The special session of the Washington State legislature will end today with no resolution to our state’s budget dilemma. Yet another special 30-day session will begin immediately.
What a mess.
The facts about the need for a complete top-to-bottom overhaul of our tax structure are very clear and persuasive. Yet our Republican and Democratic legislators live in opposing realities about the current state budget; no conclusion to this impasse is in sight. Further, the solutions being offered dance around the core issue: an unjust and increasingly inadequate tax system, from top to bottom.
Local economist Dick Conway appeared before my City Council committee last week and presented a report with sobering findings: Washington’s tax system is the worst in the country. He grades the state an F in the categories of fairness (ranked 51st out of 51 states and DC), adequacy (50th), stability (47th), and transparency (50th).
To reach this conclusion, he measured state and local tax revenues against personal income: a calculation termed the “effective tax rate.” An effective tax rate of 10% of personal income means you pay $10 in taxes for every $100 you earn.
Here are the facts about Washington’s state and local tax system that results in the poorest among us paying the highest effective tax rate and the wealthiest paying the lowest:
- Since 1995, Washington’s overall effective state and local tax rate has dropped faster than all other states but one (South Dakota).
- The average combined state and local tax rate across all states since 1970 is 10.6% of personal income. The forecasted 2015 rate for Washington is 9.3%, dropping to 8.2% by 2025.
Washington’s tax system is woefully inadequate and structurally broken, unable to grow proportionally with the economy.
- With the lowest-earning 20% of Washington households paying a 16.9% effective state and local tax rate, our state is by far the most regressive in its tax structure (Illinois is a distant second with a 13.8% effective tax rate for this population).
Washington has the most regressive taxes of any state in the country. Shifting to a tax structure patterned after the national average effective tax rate of 10.6% would mean low-income families would pay much less in taxes, the middle class would pay about the same, and our wealthiest neighbors would pay more. (Graph courtesy of the Institute on Taxation and Economic Policy.)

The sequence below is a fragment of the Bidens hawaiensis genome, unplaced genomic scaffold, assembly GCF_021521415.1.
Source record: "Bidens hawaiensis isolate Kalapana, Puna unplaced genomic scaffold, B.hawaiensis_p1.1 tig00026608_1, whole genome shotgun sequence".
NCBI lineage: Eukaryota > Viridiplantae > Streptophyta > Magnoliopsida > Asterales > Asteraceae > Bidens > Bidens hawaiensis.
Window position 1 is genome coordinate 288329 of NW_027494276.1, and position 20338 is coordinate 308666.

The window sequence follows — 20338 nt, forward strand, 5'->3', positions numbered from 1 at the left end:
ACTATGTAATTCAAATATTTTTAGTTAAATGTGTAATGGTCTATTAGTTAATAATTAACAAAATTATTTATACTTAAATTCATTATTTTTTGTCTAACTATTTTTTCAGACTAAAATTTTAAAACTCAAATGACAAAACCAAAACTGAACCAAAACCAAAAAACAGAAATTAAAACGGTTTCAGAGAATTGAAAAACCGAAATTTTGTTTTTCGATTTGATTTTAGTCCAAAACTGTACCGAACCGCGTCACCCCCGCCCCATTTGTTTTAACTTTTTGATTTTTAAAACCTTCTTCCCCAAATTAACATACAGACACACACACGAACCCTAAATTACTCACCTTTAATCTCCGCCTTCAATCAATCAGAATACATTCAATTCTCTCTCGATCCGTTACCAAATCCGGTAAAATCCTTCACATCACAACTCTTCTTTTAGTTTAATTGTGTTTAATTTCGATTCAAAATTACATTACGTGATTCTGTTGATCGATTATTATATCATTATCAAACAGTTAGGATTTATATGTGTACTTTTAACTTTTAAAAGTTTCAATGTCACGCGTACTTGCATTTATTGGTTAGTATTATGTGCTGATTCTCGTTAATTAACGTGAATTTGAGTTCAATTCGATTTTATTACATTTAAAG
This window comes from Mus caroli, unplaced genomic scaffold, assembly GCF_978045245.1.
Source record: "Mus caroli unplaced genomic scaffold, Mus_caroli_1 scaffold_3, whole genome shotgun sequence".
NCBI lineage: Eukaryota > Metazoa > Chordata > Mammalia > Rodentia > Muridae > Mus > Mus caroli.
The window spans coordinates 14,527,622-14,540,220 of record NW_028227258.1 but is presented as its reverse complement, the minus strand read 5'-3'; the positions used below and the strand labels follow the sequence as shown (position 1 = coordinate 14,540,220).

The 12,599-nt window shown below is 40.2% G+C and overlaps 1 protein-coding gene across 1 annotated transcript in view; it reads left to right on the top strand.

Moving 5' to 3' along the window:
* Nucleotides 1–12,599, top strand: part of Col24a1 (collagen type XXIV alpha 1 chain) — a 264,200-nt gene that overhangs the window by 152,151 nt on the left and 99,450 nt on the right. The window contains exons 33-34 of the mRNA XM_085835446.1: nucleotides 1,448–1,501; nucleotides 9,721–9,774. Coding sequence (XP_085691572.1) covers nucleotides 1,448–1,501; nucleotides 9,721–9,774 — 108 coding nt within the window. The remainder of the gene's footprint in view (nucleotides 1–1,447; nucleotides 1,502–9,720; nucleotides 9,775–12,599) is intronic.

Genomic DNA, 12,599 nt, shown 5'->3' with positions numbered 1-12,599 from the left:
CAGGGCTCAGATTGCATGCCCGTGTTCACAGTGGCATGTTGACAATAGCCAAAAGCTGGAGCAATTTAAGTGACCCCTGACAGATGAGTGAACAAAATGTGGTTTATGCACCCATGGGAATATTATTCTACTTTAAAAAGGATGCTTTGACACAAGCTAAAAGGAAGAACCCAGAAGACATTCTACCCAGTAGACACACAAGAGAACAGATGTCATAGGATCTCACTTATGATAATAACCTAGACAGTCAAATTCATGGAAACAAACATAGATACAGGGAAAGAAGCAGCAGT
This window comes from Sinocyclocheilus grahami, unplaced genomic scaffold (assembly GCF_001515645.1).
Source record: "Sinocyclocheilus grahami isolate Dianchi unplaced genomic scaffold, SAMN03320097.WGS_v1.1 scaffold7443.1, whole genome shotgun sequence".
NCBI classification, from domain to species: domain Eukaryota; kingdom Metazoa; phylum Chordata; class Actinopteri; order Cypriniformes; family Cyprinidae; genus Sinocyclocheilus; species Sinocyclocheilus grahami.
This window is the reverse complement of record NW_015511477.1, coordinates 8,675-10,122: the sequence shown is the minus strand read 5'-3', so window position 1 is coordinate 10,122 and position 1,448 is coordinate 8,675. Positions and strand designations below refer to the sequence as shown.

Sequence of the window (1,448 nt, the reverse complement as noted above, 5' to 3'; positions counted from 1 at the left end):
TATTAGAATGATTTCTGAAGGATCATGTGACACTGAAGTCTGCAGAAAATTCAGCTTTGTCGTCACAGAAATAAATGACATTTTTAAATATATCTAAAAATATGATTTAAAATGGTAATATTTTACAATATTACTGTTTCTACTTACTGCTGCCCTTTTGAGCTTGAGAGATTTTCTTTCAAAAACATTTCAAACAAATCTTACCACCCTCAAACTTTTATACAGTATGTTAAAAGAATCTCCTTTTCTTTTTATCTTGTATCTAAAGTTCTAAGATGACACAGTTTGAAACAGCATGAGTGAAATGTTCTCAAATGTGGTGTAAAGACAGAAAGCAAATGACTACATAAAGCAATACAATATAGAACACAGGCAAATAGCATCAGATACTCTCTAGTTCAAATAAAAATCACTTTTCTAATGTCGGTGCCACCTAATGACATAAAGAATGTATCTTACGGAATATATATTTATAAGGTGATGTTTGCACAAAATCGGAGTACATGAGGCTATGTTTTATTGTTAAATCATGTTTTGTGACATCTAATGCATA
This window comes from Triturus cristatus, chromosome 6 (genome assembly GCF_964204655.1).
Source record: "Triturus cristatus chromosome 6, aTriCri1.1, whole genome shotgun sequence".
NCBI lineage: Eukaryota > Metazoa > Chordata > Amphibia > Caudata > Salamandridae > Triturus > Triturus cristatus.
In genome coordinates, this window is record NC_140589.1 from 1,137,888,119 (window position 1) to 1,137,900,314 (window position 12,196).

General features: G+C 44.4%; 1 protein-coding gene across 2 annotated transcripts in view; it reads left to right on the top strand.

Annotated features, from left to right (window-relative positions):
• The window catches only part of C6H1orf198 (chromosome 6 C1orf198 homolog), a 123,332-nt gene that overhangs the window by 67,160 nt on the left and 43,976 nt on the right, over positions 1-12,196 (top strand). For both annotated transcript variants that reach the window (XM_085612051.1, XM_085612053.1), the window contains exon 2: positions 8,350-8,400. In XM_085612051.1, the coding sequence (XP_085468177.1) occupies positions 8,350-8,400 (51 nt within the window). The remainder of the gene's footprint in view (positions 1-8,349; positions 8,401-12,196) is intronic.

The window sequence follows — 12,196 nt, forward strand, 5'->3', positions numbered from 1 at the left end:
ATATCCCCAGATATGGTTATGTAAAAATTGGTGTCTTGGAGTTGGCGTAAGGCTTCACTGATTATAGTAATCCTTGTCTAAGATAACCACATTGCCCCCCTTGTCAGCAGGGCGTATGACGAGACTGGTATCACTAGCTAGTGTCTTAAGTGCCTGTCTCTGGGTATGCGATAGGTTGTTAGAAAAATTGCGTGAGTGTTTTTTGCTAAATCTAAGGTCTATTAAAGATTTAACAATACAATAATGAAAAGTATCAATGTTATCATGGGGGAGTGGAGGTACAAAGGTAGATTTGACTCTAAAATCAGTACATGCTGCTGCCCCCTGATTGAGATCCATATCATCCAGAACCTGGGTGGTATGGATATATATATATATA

- If Washington had instituted an income tax of 10.6% on personal income in 2005 — AND eliminated the business and occupation tax (a corporate income tax on gross revenues), the sales tax and the property tax — the state would have still collected an additional $28.4 billion in the last 10 years, more than enough to adequately support our underfunded education system, provide more financial support for affordable housing, and fund our transportation system so vital to economic stability. Importantly, the unjust burden would be lifted off those living in poverty.
As I love to say, facts are friendly. We should not let preconceived notions or biases trump these facts.
The people of Washington need to wrestle with this issue and the Legislature must advance a tax system that is fair, stable, transparent, and adequate to meet the pressing (and growing) needs of our state. We could do that by shifting to a personal income tax pegged at the national average rate for state and local taxes of 10.6%.*
*In the 1930s, the Washington State Supreme Court ruled that a graduated income tax (different rates for different income brackets) that had been approved by 70% of voters violated the state’s constitutional requirement for uniform property taxes, considering income as “property.” Some legal scholars argue the current Court might come to a different ruling. I’ve used a flat tax example here to simplify the discussion (and that is what Dick Conway used as an example), but graduated rates would result in a more progressive tax.